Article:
On-line if you don’t publicly hold the adoptive side higher than the other, then you are anti-adoption, and written off by most as not worth listening to. If you do hold the adoptive side higher, then you know it hurts those on the other side. It is a no-win place to live. We aren’t allowed to be ourselves and think and feel for ourselves, without one side or the other getting pissed off or hurt.
 
In the media, if a story about an adoptee does not include a good portion of it on the adoptive family, then the adoption community gets upset, and if they are mentioned then the reaction is also overblown touting how wonderful adoption is, and the actual story about the adoptee is gone. If you don’t think we get the message loud and clear with statements to the effect of “look how much he loved his family”, “he considered his adoptive family to be his real family” or “why didn’t they include more about his adoptive family in his story”. But what really bugs me the most about the reaction whatever it is, is the need for the families to be discussed at all, when the story is about the individual. I hope you stop and think about that reaction when an adoptee is highlighted, versus the reaction you have when it is a non-adopted person highlighted. When was the last time you read about a non-adopted famous person and commented about the lack of family mentioned in the article?
 
In the midst of these thoughts, I am also reading S.teve J.obs biography, and perhaps the above reasons are why he chose to not speak about being adopted very often, because it would have been a no-win situation for him either.
 
Sometimes you can see this confusing mix of realities of what adoption is, and how it can impact an adoptee, and her families in their memoirs, and Lorraine at First Mother Forum has written a great review of Joan Didion’s Blue Nights.  I hope you take the time to read it. 
 
 
 
 
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13 Comments

Posted by on November 7, 2011 in Adoption, adoptive parents, biological child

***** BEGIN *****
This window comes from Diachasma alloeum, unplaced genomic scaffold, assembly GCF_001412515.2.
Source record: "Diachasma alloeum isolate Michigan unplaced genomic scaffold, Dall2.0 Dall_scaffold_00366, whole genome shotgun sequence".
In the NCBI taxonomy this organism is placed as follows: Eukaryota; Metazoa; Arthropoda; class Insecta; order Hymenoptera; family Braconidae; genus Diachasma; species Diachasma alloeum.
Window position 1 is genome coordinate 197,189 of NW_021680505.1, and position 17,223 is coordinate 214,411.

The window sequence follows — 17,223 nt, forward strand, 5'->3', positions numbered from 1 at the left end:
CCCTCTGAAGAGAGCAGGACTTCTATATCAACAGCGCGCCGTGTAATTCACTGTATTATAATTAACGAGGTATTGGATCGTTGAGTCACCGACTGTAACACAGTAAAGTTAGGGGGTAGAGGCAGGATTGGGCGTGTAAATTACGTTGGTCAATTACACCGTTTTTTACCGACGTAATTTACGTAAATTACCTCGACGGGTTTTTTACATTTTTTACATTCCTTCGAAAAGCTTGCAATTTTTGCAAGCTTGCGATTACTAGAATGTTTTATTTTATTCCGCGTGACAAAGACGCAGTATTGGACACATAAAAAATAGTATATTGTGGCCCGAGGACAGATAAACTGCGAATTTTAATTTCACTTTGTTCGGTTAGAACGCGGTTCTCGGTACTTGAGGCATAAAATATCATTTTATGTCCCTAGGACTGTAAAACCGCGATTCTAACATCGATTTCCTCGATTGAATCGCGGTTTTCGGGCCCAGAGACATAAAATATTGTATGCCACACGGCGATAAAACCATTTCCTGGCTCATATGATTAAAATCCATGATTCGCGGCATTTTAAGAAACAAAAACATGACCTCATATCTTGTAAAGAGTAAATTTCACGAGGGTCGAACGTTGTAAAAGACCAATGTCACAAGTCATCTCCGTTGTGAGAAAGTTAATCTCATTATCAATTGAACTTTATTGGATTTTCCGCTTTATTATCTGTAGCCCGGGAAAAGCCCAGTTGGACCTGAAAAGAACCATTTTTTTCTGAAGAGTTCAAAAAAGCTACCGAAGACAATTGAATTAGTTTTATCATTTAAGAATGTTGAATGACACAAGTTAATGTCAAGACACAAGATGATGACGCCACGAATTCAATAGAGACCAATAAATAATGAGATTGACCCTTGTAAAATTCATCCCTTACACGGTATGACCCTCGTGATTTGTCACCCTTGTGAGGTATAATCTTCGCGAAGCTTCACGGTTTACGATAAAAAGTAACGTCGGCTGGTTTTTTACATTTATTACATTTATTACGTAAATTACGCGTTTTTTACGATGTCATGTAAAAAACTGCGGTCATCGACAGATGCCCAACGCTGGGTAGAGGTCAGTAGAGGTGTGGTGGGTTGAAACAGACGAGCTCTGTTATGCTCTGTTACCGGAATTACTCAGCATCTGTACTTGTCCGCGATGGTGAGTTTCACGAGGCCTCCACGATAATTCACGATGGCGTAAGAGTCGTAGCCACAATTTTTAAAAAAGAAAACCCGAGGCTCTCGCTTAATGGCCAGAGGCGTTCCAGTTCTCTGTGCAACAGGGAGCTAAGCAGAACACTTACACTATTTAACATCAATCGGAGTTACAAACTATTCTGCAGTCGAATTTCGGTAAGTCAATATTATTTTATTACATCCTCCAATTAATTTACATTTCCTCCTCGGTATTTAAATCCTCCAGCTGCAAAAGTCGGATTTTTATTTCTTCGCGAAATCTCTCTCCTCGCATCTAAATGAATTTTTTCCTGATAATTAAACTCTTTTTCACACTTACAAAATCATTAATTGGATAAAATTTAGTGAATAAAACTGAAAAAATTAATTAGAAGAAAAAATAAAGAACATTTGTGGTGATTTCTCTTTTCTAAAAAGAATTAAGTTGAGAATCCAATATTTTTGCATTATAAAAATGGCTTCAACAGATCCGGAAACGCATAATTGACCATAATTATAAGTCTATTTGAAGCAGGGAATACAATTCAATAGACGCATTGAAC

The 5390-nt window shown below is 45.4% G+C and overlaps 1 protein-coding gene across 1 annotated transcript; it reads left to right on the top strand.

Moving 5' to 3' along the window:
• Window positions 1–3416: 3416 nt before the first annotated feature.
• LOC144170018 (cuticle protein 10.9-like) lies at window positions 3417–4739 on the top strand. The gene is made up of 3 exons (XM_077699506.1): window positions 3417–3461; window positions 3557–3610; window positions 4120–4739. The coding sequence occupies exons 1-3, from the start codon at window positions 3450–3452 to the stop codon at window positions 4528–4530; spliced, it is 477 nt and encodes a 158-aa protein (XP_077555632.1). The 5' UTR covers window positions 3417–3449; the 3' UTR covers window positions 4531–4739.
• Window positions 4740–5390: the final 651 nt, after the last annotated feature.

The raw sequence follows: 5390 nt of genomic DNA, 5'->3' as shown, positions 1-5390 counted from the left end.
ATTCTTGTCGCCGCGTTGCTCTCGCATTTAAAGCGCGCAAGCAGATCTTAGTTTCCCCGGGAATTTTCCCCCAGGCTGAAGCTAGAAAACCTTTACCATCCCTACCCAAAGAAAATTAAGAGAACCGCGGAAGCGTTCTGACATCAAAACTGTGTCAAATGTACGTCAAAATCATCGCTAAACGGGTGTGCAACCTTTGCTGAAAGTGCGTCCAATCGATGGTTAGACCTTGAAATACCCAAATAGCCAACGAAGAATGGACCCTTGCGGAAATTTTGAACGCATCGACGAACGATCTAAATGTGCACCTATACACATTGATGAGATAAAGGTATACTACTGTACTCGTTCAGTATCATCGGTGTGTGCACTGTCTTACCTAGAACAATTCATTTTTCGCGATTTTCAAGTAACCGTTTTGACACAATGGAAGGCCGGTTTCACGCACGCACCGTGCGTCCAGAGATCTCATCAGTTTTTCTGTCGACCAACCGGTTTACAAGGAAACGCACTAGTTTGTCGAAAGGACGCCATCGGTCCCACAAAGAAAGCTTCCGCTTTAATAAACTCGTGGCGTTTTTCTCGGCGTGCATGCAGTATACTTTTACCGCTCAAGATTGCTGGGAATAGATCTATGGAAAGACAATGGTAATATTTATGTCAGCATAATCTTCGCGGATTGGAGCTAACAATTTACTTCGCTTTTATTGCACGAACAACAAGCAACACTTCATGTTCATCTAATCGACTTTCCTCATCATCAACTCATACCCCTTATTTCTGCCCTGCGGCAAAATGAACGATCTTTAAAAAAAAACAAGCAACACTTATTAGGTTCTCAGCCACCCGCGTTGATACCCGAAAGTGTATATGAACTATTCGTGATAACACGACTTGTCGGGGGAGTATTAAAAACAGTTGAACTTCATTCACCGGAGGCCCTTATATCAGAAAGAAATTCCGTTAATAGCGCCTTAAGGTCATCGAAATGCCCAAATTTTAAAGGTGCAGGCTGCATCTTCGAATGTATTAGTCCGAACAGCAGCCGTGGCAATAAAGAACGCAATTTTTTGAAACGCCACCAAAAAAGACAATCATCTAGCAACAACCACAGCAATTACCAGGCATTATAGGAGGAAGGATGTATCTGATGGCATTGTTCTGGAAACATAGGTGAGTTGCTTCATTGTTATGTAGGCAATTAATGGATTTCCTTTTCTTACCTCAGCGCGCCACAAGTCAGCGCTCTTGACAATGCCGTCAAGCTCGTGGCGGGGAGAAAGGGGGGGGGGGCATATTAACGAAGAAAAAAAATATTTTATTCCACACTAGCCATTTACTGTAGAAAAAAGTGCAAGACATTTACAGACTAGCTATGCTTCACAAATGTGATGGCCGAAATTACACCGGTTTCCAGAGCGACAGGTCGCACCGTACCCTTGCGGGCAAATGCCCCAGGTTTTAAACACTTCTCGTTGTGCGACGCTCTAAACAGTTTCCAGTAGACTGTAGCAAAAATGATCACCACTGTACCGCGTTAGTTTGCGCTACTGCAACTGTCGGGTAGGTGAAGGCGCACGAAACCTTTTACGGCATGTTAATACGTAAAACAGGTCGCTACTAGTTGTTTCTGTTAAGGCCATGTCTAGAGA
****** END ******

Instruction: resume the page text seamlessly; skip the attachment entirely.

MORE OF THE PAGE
Tags: , , , , ,

13 responses to “Being in the middle…

  1. cb

    November 7, 2011 at 11:48 pm

    .Wow, you said that beautifully!

    “And if the above is not enough you have the ego’s and feelings from both of your families. If you search, you are causing one side pain. If you don’t search, you are causing the other side pain.”

    And sometimes we’re pitted against each other even though we often get what the other feels.

    “There is no acceptable answer when you are the adoptee with good families on each side.”

    I’ve often felt that is bizarre. If an adoptee has a dreadful first family and can honestly say they are glad not to have grown up in them, then that adoptee is lauded as being a good adoptee.

    If, like me, you do have great first and afamilies and refuse to sell either family down the river, we are often considered to be fantasists, told that the “grass isn’t necessarily greener on the other side”, told that our mothers “probably would have resented us if they had to raise us” and told that they just wouldn’t have been as good parents as our APs were (have been told all of those online at one time or another). So because, I am lucky enough to have two great families, I am a bad adoptee because I refuse to say one is better than the other lol.

    My personal advice to our families is to let us be us and be and love who we want to love. Try not to make us feel beholden to one side or the other. Listen to what we are actually saying rather than what you think we are saying and try not to invalidate our feelings. I have to say that both my families have been pretty good like that though it still isn’t easy trying to process it all.

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    • The adopted ones

      November 8, 2011 at 12:01 am